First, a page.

Note the size of the trees now being harvested- size is not important, and younger trees take less time to grow out. Renewable merely means continued abuse of stressed finite resources. When you remove the majority of biomass produced on the landscape, you take away the fertility and strip the land of its viability. The timber industry’s solution? Loop loop! Please read this explanation from our county on how to deal with poor forest soils and our overflowing sewage problem in King County. What’s the bad news? Well, sewage treatment does not take out heavy metals or prescription drugs still in the waste being poured out in the forests. To give perspective- Puget Sound muscles tested positive for meth-amphetamines draining into the ocean from waste water runoff and treated sewage output systems. You can imagine what is seeping into the soils of our forests. By the time we discover the impact of this careless cycle, the soil will be fully contaminated with no easy restoration answer. The foothill forests where the loop system is being processed drain into our aquifers, streams, and become woven into our ecology.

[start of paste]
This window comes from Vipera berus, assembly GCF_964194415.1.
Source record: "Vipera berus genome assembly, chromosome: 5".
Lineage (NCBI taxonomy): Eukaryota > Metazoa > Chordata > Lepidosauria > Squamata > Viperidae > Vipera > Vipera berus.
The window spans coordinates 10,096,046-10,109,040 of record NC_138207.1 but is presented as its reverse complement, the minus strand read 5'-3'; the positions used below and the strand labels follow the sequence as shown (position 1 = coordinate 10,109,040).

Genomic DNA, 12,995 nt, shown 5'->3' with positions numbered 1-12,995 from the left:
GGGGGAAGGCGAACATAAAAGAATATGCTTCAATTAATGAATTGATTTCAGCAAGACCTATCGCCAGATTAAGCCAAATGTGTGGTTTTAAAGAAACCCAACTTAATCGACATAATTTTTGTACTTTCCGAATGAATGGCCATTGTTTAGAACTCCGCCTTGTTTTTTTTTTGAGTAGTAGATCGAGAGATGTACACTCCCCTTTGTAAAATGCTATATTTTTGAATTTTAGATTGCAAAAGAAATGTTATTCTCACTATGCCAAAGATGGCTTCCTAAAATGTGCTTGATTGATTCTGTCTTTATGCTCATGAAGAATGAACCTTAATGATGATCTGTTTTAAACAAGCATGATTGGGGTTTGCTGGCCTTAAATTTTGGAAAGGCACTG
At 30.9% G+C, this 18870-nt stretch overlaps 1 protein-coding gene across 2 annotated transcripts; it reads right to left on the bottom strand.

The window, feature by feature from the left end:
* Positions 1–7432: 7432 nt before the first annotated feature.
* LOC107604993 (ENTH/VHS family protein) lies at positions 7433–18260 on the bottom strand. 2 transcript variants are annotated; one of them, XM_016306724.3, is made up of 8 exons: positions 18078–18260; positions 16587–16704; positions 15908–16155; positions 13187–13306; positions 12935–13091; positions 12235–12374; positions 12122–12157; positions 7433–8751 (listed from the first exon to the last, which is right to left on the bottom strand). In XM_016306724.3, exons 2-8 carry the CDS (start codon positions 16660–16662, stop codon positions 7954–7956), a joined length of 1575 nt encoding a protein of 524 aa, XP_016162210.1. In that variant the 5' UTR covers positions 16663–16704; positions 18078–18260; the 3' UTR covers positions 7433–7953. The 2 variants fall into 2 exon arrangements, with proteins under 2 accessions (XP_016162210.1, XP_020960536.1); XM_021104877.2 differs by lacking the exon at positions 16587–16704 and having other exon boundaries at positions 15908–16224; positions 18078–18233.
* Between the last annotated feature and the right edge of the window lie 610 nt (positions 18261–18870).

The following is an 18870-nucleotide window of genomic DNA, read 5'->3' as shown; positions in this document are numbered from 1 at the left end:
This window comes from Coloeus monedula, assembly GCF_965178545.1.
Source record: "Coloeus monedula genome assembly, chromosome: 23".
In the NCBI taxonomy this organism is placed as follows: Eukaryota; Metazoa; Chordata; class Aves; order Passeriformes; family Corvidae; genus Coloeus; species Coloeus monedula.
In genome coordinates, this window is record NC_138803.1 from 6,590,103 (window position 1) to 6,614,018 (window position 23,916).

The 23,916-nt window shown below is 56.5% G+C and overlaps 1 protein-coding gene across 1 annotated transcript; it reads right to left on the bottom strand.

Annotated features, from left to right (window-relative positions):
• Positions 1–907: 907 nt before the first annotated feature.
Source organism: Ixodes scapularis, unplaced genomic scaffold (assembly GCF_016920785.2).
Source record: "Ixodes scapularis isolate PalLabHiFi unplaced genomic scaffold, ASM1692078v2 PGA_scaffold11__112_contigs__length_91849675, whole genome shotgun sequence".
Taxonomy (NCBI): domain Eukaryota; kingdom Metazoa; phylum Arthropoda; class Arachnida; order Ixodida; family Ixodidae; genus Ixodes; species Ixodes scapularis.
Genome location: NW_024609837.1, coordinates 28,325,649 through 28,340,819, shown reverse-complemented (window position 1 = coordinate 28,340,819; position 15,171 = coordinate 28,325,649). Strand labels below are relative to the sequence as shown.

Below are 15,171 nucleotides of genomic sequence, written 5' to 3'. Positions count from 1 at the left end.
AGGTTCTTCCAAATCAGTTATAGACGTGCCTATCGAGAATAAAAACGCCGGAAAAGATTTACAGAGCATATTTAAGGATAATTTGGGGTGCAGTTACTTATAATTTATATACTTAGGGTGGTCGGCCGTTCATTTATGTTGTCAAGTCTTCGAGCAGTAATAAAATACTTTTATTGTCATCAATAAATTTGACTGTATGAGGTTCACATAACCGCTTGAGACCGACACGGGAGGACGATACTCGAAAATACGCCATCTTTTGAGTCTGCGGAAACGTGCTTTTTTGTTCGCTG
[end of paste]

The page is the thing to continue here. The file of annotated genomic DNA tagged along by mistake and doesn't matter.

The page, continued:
Next door to the 100,000 acre timber management is some state wilderness. Luckily, no logging goes on there- too steep and remote, for now. Sate forests are logged, and wilderness lands are under threat. Current political climates are inclined to open up our public lands to resource extraction. The commercial consumer markets demand the rollback of conservation protections, for the sake of progress. What we’re ultimately moving towards with this mindset, is the progressive slow death of our environment, and therefore, ourselves. Perhaps by looking at the limitations of the natural world, we can acknowledge our impact and plan within nature’s constraints, instead of our short term profit margins and convenience.